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2 Rear Window (1954)

Mystery: Was there a murder across the street?

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Rear Window is a classic 1954 film from director Alfred Hitchcock. The movie centers on LB Jefferies (James Stewart), a photographer who claims he saw one of his neighbors commit murder after spying on them. The film was nominated for four Oscars and was also unsuccessfully remade as a TV movie in 1998 starring Christopher Reeves.

Director Alfred Hitchcock Release Date September 1, 1954 Studio(s) Paramount Pictures Distributor(s) Paramount Pictures Writers John Michael Hayes Cast Thelma Ritter , James Stewart , Wendell Corey , Grace Kelly , Raymond Burr Runtime 112 minutes Budget $1 million Expand

Rear Window was among the greatest mysteries ever committed to film as James Stewart played the wheelchair-bound photographer Jeff Jefferies (James Stewart), who became convinced a murder had been committed across the street. With a deep sense of voyeurism, the way Jeff became obsessed with analyzing the habits of his neighbors mimicked the same way that audiences took innate pleasure from watching mysteries unfold on screen. As Jeff found sinister meaning through the insightful lens of his window frame, viewers also gained entertainment from what they witnessed on screen.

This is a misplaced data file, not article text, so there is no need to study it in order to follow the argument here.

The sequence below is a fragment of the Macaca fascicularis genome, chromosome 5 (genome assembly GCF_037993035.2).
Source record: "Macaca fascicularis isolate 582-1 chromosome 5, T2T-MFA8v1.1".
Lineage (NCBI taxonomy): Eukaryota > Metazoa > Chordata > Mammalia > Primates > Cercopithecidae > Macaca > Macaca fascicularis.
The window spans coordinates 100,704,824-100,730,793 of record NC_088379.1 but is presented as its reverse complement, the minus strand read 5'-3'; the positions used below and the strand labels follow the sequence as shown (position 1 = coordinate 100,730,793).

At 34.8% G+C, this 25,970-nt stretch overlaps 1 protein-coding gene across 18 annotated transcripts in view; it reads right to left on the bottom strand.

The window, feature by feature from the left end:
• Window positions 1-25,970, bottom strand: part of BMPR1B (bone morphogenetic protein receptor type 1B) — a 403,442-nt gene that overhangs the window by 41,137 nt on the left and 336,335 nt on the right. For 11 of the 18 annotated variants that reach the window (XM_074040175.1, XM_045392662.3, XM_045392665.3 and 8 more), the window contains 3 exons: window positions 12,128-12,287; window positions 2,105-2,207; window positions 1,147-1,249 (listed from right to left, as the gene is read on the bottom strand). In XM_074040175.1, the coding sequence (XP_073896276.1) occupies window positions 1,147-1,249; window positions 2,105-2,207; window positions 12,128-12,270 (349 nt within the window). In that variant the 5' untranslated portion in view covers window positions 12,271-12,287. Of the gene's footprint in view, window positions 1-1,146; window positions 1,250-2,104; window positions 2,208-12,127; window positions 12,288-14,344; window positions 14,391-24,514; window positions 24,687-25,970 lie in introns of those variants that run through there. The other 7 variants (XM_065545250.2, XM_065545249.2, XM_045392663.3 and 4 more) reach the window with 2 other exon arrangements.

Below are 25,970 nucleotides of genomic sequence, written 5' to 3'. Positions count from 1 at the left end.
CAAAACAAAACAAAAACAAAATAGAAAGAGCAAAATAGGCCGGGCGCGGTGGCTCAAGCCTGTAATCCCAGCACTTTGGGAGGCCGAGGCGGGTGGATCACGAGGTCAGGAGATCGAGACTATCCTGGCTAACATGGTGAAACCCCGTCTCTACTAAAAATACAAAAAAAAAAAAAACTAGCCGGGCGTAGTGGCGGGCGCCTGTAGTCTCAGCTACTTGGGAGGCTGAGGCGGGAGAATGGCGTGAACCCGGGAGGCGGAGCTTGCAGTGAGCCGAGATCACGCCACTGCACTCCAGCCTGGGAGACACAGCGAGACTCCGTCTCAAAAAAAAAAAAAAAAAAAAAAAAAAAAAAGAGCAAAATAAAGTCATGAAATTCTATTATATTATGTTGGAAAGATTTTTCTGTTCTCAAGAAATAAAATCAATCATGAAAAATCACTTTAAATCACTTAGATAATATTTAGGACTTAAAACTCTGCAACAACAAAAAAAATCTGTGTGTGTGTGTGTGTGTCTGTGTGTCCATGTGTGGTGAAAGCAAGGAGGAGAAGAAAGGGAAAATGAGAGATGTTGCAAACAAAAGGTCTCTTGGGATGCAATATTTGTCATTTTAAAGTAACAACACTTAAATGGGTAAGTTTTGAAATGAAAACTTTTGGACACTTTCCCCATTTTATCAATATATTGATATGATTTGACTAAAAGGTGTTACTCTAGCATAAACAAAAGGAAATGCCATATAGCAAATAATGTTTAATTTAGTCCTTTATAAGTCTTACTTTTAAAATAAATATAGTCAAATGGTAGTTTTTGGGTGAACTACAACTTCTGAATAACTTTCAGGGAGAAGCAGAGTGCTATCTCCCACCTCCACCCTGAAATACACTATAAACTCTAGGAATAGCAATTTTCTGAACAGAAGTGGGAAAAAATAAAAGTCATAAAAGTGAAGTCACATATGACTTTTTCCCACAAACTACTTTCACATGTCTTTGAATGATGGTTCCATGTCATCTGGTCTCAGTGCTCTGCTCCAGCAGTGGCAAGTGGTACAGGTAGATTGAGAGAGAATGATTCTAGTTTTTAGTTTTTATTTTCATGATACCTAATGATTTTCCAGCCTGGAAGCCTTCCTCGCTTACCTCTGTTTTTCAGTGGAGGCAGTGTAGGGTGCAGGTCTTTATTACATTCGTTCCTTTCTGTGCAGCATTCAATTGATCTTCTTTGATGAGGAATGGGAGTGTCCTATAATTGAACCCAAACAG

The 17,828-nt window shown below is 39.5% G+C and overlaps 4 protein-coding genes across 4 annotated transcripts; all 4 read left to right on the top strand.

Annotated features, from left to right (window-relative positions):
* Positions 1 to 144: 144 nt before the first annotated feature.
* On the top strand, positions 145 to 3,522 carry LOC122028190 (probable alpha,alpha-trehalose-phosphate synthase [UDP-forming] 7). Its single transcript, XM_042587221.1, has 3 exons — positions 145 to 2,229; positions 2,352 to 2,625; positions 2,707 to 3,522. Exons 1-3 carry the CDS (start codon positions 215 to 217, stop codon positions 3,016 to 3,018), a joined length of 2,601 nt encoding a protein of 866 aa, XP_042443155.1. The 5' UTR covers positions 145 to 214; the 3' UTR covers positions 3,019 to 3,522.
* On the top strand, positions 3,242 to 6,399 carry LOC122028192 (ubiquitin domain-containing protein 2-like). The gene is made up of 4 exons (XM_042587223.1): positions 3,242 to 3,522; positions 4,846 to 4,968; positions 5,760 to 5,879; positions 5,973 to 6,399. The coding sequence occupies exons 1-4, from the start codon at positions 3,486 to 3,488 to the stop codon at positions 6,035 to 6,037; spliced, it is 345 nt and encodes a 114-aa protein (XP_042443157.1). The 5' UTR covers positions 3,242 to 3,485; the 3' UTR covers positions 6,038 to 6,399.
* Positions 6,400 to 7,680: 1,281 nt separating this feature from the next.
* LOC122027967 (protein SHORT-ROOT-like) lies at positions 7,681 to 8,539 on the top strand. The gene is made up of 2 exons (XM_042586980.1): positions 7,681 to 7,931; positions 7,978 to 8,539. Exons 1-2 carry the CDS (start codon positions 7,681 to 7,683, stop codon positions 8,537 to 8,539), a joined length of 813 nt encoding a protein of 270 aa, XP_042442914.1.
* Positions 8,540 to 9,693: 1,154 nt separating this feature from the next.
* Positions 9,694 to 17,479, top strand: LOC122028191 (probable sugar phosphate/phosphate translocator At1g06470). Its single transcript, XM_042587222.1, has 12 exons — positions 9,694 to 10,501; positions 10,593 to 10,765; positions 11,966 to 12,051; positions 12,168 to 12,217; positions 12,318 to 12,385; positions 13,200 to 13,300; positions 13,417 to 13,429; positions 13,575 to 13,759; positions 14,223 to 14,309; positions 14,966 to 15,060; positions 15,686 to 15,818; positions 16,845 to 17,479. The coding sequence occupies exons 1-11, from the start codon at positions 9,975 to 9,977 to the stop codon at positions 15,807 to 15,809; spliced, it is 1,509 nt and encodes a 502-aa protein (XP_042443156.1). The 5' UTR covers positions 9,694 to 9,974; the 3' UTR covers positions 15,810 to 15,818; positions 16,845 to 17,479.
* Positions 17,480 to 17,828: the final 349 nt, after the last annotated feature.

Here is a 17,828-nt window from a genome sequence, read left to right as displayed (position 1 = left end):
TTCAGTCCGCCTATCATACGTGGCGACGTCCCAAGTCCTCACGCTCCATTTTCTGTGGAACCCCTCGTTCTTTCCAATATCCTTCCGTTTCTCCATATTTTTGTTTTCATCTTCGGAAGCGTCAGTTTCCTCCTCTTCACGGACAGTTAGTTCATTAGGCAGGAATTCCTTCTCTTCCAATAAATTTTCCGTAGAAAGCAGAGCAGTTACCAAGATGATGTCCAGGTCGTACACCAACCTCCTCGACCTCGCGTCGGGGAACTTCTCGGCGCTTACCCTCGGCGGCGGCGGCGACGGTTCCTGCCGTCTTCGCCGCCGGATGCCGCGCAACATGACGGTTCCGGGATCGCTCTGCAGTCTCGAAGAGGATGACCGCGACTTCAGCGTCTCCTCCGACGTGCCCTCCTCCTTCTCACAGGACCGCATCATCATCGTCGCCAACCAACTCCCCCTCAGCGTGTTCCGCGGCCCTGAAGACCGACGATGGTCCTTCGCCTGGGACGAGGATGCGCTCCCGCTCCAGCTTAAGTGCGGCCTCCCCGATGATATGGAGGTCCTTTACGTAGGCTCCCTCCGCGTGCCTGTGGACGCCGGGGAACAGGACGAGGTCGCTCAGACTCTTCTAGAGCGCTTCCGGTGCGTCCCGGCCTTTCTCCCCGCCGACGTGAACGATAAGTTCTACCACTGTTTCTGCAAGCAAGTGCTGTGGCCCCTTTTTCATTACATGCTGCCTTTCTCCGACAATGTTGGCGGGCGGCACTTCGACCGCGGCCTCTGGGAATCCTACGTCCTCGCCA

With careful attention to detail and slow-building tension, Hitchcock presented a first-rate thriller that, despite its main character being housebound, was never dull for a moment. Rear Window had a highly entertaining story, a carefully constructed script, and fantastic performances by everybody involved, especially Stewart and his co-star Grace Kelly. Rear Window has remained one of Hitchcock’s best movies and a true tour de force of mystery and suspense.